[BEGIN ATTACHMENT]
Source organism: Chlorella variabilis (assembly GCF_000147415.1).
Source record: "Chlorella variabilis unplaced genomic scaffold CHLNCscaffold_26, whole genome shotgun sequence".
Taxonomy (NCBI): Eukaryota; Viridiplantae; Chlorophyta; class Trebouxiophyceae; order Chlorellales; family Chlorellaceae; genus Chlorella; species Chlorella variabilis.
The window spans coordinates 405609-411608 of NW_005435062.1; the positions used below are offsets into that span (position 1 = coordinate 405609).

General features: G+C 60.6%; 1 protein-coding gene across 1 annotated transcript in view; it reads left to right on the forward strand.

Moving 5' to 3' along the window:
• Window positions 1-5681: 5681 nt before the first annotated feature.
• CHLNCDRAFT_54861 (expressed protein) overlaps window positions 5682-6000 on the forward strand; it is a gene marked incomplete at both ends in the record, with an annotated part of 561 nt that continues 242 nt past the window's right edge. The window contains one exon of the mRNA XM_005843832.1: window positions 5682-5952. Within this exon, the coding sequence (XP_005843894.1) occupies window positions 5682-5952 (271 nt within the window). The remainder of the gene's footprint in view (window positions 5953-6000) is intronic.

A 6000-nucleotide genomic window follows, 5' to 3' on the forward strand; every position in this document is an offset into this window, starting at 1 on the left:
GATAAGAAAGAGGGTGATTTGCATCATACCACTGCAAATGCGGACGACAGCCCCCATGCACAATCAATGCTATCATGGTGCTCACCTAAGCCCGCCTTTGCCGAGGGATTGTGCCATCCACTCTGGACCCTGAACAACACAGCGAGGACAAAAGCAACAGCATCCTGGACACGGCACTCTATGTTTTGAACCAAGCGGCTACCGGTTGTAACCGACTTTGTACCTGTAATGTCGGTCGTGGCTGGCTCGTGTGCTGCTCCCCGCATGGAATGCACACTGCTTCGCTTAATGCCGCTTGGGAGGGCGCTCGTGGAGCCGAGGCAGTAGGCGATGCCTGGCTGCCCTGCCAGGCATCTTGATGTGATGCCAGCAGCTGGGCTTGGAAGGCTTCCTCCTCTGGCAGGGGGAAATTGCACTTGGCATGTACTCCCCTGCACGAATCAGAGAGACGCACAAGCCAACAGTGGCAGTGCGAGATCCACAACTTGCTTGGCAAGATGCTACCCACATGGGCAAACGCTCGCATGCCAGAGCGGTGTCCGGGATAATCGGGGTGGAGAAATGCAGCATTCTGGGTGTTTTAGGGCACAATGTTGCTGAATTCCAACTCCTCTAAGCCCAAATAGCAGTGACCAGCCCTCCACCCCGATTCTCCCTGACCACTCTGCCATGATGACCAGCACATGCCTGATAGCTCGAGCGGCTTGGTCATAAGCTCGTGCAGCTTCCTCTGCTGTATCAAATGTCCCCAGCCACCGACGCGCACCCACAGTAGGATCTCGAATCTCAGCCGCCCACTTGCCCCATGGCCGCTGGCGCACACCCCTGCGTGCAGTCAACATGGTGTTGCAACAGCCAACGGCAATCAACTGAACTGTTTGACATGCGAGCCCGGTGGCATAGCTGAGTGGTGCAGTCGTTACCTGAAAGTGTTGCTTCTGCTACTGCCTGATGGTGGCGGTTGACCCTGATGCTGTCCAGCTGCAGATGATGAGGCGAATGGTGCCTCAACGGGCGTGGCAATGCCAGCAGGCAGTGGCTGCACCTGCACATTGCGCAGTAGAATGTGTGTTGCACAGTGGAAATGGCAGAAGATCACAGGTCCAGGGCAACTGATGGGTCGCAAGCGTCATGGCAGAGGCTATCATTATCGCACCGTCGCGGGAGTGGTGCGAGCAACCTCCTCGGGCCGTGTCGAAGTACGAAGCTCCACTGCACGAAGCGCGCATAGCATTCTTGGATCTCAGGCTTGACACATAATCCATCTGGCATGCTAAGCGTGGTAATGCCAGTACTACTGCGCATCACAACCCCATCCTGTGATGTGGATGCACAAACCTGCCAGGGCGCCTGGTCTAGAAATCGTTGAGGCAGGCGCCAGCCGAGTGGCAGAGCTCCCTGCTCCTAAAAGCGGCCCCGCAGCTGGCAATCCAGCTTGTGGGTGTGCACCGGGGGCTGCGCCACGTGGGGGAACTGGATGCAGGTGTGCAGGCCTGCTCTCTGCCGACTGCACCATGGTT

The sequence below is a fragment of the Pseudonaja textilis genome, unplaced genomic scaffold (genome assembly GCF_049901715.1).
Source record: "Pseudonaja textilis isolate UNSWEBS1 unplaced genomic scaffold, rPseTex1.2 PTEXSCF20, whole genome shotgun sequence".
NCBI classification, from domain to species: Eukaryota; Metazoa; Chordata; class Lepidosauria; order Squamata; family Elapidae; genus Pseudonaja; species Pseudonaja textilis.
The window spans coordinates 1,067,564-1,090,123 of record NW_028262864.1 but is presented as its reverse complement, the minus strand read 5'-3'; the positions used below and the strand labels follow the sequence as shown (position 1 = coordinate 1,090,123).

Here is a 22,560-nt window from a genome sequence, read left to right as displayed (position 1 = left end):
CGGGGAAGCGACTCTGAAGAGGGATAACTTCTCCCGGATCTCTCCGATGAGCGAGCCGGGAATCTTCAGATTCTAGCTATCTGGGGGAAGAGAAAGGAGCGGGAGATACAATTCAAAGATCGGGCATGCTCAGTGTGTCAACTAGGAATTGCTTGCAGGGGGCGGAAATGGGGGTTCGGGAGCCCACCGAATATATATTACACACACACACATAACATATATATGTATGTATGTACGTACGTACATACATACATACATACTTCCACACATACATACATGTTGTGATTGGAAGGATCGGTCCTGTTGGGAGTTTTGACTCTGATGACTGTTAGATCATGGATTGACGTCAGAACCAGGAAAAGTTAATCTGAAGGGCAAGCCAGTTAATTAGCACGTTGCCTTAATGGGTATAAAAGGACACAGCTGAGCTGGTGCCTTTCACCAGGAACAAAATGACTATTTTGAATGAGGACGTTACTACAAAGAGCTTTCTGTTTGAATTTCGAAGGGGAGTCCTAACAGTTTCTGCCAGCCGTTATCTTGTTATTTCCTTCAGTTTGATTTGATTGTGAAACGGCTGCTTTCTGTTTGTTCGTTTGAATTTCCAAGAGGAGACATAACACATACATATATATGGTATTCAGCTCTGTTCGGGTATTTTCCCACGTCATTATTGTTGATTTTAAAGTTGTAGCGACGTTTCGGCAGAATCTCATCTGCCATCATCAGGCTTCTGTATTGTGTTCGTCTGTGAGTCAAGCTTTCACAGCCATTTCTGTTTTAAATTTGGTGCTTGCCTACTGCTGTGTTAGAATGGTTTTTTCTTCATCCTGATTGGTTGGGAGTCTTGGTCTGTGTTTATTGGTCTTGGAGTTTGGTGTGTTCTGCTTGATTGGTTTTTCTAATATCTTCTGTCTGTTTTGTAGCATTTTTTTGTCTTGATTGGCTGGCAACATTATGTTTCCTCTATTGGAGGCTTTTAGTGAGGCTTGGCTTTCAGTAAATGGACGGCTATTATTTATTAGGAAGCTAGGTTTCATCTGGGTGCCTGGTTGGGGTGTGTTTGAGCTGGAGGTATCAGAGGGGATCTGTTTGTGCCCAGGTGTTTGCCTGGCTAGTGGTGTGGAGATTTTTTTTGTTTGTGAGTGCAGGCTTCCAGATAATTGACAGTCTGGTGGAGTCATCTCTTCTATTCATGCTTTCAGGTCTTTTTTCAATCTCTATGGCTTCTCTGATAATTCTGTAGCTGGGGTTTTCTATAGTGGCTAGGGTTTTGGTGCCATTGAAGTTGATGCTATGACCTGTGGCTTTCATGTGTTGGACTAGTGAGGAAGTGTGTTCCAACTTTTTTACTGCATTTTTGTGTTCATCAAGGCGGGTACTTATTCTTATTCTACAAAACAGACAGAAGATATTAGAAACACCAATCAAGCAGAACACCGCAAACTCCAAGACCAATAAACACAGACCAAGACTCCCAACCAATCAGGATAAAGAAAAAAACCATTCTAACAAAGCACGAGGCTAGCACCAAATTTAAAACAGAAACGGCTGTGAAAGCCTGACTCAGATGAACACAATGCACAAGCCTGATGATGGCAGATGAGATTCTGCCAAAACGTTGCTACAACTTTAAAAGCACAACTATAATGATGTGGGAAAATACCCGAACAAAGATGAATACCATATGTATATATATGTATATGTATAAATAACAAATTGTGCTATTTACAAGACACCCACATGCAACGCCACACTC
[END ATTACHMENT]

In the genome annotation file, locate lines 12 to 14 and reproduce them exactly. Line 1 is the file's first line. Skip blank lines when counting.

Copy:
Source record: "Pseudonaja textilis isolate UNSWEBS1 unplaced genomic scaffold, rPseTex1.2 PTEXSCF20, whole genome shotgun sequence".
NCBI classification, from domain to species: Eukaryota; Metazoa; Chordata; class Lepidosauria; order Squamata; family Elapidae; genus Pseudonaja; species Pseudonaja textilis.
The window spans coordinates 1,067,564-1,090,123 of record NW_028262864.1 but is presented as its reverse complement, the minus strand read 5'-3'; the positions used below and the strand labels follow the sequence as shown (position 1 = coordinate 1,090,123).